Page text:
The Capture of Atlanta.

Atlanta answers to Chicago. The rebel sympathizers at Chicago the other day resolved that we could not suppress the rebellion by force of arms, and must therefore, obtain peace by submission to the demands of the rebels. This is what the verbiage called their platform means. At the very moment that they were resolving this, Gen. Sherman's army was in motion, and the capture of Atlanta, the capital of the southern half of the rebel confederacy followed. So soon have our brave armies in Georgia, under the leadership of such War Democrats as Sherman, Logan, and Ransom sent back an indignant denial of the cowardly declarations of the Chicago platform, and rebuked its rebel sympathizing authors. The Copperheads are covered with confusion and dismay at the unexpected result. They regarded the ability of the rebels to hold Atlanta and Richmond until after the November election as two points necessary to their success and the defeat of Lincoln. They have already but one of these points, and they are in trepidation lest they shall lose the other also.

At the hour of writing (twelve o'clock Sunday night) we are yet without further details of the movement than was furnished by the dispatches of Saturday morning last. By these it seems that while the rebel cavalry were attempting to cut off General Sherman's communications in Tennessee, that wary and skillful officer was carrying out a plan by which the rebel stronghold fell into our possession with scarcely a struggle. With four of his corps he flanked the place, moving round on the west side, while his other corps fell back to the Chattahoochie bridge. Hood, induced by this movement to believe that the corps left behind had commenced a retreat, seems to have started out with nearly his whole force to look after Sherman's main army, when General Slocum steped in and seized the much coveted prize. The rebel general has been completely outgeneraled and will now be compelled to fight in the open field, if he makes a stand at all.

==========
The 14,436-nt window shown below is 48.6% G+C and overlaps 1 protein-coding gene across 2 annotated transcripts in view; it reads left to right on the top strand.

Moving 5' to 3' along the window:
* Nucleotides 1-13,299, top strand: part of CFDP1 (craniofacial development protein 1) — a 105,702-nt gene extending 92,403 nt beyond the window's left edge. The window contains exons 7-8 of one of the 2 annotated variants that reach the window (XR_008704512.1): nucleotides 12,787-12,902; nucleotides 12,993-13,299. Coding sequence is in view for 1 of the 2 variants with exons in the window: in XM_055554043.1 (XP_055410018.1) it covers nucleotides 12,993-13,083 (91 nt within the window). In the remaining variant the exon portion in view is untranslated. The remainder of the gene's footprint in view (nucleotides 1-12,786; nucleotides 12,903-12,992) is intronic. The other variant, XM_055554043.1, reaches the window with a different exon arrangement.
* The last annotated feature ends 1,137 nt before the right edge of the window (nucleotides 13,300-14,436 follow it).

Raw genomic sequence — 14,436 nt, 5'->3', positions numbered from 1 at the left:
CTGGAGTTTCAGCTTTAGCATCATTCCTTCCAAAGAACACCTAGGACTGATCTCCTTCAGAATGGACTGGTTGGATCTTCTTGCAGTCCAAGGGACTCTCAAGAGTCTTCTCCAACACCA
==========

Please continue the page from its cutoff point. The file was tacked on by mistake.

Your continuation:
Gen. Sherman's main army is reported to have moved with twenty days rations. This implies that he intends a march of some distance — whether towards Macon, Andersonville (where some thirty thousand Union prisoners are confined) or in the direction of Montgomery, Ala., remains to be seen. It is probable that Macon is the point he has in view. If he has obtained possession of the line of the Macon railroad, thus preventing Hood from using if for the transportation of his troops, a very pretty race will be the result, in which the advantage of the first start will be with Gen. Sherman. In the meantime he will omit no opportunity to crush the rebel army, while the seat of war will be transferred still farther into the interior of Georgia. With Atlanta already in our possession, and Mobile, as we have reason to believe, soon to be so, the whole of Alabama and Mississippi will soon be re-claimed from rebel rule.